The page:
The BRCA2 gene is mutated in many familial and sporadic breast and ovarian cancers, making it an important cancer suppressor. BRCA2 has been long known to function together with RAD51 in DNA break repair by homologous recombination, but more recent evidence additionally implicated BRCA2-RAD51 in the protection of newly replicated DNA against unscheduled degradation. The Cejka laboratory used biochemical methods to show that RAD51 protects DNA against degradation upon its binding to double-stranded DNA. Binding of RAD51 to double-stranded DNA stands in contrast to single-stranded DNA, which is necessary for homologous recombination.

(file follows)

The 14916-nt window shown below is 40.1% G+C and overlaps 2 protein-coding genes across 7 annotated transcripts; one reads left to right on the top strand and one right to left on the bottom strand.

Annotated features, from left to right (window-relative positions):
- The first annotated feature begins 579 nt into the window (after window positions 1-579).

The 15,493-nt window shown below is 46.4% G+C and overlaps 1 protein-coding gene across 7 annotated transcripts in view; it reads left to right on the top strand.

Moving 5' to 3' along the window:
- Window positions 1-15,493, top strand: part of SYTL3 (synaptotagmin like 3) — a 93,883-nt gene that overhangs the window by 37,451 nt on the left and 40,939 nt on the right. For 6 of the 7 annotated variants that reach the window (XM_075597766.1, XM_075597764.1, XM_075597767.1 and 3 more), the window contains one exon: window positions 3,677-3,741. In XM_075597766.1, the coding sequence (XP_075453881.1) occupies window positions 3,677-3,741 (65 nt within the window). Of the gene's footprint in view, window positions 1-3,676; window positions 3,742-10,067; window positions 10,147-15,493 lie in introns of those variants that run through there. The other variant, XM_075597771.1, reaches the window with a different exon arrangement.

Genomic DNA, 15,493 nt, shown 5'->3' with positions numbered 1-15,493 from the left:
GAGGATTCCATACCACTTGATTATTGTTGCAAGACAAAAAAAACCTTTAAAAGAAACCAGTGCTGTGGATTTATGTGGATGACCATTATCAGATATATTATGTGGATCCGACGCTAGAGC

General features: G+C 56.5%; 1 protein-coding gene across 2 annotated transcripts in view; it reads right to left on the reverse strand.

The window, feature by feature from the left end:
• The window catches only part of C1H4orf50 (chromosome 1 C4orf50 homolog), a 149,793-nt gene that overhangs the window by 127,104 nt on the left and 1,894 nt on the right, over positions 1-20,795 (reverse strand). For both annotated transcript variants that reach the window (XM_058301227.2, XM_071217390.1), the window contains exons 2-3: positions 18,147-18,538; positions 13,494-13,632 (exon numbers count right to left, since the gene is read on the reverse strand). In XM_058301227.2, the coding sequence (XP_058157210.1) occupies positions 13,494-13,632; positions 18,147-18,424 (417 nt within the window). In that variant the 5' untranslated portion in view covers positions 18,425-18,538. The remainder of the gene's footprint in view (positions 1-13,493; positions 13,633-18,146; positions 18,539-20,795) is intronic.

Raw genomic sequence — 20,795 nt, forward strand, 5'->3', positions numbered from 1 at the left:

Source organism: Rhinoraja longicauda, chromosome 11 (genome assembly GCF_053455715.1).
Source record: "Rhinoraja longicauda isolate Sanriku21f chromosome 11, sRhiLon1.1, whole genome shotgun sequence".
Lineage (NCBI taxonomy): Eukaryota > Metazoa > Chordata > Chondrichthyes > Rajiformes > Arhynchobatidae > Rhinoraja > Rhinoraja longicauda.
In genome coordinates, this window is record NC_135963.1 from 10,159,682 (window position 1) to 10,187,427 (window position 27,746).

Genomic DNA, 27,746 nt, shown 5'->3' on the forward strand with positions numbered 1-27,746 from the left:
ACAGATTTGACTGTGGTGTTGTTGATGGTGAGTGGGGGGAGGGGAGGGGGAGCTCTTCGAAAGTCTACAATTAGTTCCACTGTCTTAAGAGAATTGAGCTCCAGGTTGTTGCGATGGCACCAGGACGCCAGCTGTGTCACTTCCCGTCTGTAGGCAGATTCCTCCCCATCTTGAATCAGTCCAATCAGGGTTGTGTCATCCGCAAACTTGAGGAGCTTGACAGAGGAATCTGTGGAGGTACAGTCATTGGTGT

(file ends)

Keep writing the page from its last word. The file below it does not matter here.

BRCA2 is known to affect the binding of RAD51 to DNA. The Cejka laboratory demonstrated that BRCA2 regions that stabilize RAD51 on ssDNA are not needed for DNA protection against nucleases, while the C-terminal BRCA2 region that promotes both single- and double-stranded DNA binding by RAD51 is effective in strengthening the capacity of RAD51 to prevent nucleolytic action. The results overall indicate a potential physiological function of double-stranded DNA binding by RAD51. The study was recently published in Molecular Cell. Dr. Swagata Halder, now assistant professor at Plaksha University (India) is the first authors of the study, assisted by multiple members of the Cejka laboratory including Dr. Aurore Sanchez.